Last year was an interesting one, thanks for reminding me of that eight-game slide. Man, that was an Apple Cup for the ages. I’ve been to 11 straight games in that series, all but 3-4 with amazing finishes. The sense of pride that gives our fans, and had to give our team, was amazing. Last year we fought hard with some really good football teams (see OSU, Stanford, UCLA) and struggled to mount any sort of effort after falling behind by a few scores against mediocre competition (see BYU, ASU, and Utah). There is a chapter in the Mike Leach book, Swing Your Sword, where he talks about one of his early teams falling behind by 28 or so at halftime to Minnesota in the Insight.com Bowl. I don’t recall exactly what his halftime speech was, but I’ve got to imagine it was the same in last year’s Apple Cup. Slowly but surely, the team started taking care of the ball, fighting for the extra yard, and rallying to the opponent's ball carrier. While I’m not privy what it meant to the team, I’ve got to imagine it has built some confidence in that locker room that “yes, we do belong and look at this tangible evidence to what happens when we fight our asses off and don’t give up!” Here's a good link.
When you have to mount an 18-point fourth quarter comeback to go 3-9, it means that you’ve been struggling with a whole lot of things. I think most Cougar fans would agree that last year’s struggles could be traced principally to the offensive line—a group which might rank as the worst in the history of the conference (we gave up 57 sacks last year in case you haven’t heard).
But in addition to the offensive line, our defensive backfield struggled for most the year—even if we had our moments. Generally, our defense played pretty well against pro-style offenses (Stanford, Washington, Oregon State). However, teams that spread us out and got the ball quickly outside (Arizona State, Utah, UCLA) really ate us alive. So, looking forward to this year, most Cougar fans would say that if the O-Line is improved and the secondary can get off their blocks better, then we might be pretty fun to watch.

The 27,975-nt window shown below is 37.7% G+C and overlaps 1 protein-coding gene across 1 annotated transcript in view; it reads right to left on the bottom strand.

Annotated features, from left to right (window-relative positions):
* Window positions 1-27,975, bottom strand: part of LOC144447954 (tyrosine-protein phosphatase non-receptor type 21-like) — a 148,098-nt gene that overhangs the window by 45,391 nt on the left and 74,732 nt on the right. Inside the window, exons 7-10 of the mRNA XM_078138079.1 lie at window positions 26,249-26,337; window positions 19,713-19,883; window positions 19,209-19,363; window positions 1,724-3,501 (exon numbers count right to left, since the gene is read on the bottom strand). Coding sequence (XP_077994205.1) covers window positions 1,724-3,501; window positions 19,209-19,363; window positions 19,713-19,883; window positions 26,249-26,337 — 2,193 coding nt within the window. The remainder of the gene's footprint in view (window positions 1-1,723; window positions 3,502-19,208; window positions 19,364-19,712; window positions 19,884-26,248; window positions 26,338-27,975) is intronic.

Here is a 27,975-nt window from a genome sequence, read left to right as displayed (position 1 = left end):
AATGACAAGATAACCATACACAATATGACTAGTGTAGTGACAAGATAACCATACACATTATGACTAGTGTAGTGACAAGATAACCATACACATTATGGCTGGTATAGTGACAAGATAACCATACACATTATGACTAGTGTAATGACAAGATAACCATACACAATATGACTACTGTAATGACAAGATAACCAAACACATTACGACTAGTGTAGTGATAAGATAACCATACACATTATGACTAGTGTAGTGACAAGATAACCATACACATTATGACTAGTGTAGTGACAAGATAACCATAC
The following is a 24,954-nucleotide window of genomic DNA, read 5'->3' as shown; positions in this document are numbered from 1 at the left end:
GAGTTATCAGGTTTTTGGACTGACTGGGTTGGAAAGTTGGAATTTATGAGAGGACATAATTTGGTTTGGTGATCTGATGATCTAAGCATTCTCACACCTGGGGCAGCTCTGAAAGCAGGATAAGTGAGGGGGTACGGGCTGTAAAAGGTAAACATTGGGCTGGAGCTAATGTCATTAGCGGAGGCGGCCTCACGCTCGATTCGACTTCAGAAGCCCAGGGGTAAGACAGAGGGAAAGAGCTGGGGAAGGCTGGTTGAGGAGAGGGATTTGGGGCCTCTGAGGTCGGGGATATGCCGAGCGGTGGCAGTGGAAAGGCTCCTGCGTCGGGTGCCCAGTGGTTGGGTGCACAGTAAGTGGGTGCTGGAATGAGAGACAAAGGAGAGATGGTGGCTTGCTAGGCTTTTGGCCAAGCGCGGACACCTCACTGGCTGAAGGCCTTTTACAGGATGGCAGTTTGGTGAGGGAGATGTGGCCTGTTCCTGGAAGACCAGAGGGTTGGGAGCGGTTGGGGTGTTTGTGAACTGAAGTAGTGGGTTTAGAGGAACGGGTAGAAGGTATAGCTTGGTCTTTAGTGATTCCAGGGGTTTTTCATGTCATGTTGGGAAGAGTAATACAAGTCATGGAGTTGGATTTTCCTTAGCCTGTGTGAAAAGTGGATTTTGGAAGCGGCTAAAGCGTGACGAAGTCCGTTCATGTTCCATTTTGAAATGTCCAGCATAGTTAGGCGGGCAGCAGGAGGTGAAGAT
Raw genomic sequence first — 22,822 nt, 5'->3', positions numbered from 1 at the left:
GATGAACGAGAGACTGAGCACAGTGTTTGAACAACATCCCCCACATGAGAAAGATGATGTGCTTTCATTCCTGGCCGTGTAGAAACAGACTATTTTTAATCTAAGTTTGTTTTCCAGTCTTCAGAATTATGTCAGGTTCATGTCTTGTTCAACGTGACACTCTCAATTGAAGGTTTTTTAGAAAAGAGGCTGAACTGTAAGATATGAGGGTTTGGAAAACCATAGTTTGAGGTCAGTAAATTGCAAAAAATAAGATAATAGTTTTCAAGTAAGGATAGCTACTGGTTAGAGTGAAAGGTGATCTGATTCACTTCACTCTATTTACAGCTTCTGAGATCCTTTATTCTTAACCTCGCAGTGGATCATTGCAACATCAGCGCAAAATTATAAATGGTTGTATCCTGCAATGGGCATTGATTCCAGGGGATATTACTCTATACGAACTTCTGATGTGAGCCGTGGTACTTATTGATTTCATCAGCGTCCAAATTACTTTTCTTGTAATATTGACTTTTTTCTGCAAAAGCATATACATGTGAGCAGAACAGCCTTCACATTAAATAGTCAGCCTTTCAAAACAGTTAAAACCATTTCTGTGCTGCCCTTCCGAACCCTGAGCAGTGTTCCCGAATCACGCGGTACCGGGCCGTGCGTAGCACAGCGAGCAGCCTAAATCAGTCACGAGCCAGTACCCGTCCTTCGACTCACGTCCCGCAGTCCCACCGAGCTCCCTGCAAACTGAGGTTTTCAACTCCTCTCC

With respect to the Apple Cup, well, I think it gave the group a lot of confidence on both sides of the ball. Not only was Washington not able to keep up with our receivers in the second half of that game, the defense also played well. That performance is one of the primary reasons why some folks are pretty excited about our (returning) front seven.
Quarterback Connor Halliday had several huge games last season, but the starting job was never truly his. Is he the man this year? What are his strengths? What can we expect to see from him in 2013?